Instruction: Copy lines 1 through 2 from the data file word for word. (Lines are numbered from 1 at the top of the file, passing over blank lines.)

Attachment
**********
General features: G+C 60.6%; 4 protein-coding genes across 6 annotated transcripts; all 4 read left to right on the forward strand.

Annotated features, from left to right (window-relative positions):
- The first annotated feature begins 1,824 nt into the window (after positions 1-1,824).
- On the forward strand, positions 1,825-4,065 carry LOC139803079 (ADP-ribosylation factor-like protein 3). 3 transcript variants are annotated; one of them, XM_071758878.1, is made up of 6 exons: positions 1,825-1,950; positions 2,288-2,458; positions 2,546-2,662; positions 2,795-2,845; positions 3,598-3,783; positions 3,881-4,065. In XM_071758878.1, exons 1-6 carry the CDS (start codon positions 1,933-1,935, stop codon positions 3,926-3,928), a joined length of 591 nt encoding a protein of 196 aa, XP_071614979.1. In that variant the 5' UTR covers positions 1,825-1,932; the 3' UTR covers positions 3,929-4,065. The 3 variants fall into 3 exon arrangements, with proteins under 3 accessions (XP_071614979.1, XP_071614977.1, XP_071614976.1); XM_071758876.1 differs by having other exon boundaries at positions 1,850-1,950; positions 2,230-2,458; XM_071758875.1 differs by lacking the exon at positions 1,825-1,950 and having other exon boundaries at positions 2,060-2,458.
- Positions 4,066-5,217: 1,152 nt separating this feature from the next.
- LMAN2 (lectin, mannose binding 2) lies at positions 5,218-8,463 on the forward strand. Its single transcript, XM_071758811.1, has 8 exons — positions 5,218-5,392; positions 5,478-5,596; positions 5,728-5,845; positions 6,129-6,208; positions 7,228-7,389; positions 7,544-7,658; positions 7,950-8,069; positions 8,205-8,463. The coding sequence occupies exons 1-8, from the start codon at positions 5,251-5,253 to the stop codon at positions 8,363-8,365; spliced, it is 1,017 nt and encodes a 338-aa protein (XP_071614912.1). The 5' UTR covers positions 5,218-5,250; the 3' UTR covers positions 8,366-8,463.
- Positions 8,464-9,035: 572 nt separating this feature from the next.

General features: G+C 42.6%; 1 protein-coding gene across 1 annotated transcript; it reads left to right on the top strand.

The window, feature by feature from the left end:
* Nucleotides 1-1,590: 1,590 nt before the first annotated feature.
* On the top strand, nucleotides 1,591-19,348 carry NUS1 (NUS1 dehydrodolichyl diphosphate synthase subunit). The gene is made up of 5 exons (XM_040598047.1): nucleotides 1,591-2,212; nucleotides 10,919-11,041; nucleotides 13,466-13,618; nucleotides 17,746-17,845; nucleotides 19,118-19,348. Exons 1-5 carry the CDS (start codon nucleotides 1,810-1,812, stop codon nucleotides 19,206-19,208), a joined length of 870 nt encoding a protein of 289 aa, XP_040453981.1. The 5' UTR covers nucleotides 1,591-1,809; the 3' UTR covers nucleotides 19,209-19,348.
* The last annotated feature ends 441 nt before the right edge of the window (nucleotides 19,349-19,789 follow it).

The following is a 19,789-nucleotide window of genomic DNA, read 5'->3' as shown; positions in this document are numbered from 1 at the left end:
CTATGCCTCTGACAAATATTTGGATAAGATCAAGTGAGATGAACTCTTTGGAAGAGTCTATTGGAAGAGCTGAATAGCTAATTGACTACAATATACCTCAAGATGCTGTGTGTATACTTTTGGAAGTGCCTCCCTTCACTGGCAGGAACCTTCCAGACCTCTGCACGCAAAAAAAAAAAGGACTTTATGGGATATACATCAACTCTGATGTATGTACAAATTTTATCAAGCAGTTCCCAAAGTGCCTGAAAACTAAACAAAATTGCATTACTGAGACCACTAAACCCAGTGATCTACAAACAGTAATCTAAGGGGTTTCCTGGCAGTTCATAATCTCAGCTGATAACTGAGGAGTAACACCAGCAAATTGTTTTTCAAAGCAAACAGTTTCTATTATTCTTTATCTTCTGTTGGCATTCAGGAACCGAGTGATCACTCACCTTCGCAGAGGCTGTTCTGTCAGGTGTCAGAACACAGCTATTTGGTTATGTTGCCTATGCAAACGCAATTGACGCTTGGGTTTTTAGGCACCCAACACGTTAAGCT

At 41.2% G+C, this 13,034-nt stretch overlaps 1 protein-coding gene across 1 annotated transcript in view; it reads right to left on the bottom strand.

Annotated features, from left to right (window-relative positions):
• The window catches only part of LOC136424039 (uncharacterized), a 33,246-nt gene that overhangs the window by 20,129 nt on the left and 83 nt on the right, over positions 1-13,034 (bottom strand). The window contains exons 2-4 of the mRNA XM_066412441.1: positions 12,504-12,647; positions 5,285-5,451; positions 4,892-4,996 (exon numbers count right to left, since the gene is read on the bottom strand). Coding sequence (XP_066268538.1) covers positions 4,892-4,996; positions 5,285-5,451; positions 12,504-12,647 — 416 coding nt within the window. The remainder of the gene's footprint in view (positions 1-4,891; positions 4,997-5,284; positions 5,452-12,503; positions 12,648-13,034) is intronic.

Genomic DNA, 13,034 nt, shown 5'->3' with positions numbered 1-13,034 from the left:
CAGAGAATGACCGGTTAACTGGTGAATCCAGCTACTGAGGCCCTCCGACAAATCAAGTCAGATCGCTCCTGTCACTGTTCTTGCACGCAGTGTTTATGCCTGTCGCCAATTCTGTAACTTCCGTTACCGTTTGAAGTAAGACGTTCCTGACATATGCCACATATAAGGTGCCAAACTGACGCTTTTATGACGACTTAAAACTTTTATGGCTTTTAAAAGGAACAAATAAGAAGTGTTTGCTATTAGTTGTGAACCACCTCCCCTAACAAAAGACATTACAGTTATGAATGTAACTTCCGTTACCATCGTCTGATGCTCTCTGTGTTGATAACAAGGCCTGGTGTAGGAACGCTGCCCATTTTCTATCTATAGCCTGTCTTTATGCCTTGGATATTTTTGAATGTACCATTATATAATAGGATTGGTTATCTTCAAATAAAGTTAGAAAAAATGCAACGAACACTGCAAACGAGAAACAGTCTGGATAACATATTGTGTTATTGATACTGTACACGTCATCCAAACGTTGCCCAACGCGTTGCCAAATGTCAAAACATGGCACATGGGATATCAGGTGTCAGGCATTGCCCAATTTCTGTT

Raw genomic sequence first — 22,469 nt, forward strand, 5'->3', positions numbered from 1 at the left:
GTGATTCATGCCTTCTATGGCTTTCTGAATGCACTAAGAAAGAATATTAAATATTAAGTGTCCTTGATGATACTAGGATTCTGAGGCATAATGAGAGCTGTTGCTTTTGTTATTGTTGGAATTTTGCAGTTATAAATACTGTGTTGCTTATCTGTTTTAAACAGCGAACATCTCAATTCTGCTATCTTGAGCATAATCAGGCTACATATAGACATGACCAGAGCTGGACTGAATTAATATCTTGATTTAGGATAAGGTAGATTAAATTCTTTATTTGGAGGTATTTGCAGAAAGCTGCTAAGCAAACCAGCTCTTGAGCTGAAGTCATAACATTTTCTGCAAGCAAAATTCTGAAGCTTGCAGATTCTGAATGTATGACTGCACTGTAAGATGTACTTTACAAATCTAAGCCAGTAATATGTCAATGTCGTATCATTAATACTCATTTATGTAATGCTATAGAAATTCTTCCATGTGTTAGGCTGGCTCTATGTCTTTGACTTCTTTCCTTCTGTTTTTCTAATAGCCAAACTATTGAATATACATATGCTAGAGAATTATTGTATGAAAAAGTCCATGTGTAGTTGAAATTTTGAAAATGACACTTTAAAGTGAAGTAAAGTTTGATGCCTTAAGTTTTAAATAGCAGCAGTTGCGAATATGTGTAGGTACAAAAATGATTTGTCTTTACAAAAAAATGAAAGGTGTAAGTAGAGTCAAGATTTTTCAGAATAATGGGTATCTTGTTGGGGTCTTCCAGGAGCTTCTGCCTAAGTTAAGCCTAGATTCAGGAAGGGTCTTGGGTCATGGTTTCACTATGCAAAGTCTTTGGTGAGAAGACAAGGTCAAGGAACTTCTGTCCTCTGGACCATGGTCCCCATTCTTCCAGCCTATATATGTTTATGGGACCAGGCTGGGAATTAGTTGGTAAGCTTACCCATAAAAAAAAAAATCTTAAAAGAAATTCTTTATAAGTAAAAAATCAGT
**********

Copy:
General features: G+C 60.6%; 4 protein-coding genes across 6 annotated transcripts; all 4 read left to right on the forward strand.

Annotated features, from left to right (window-relative positions):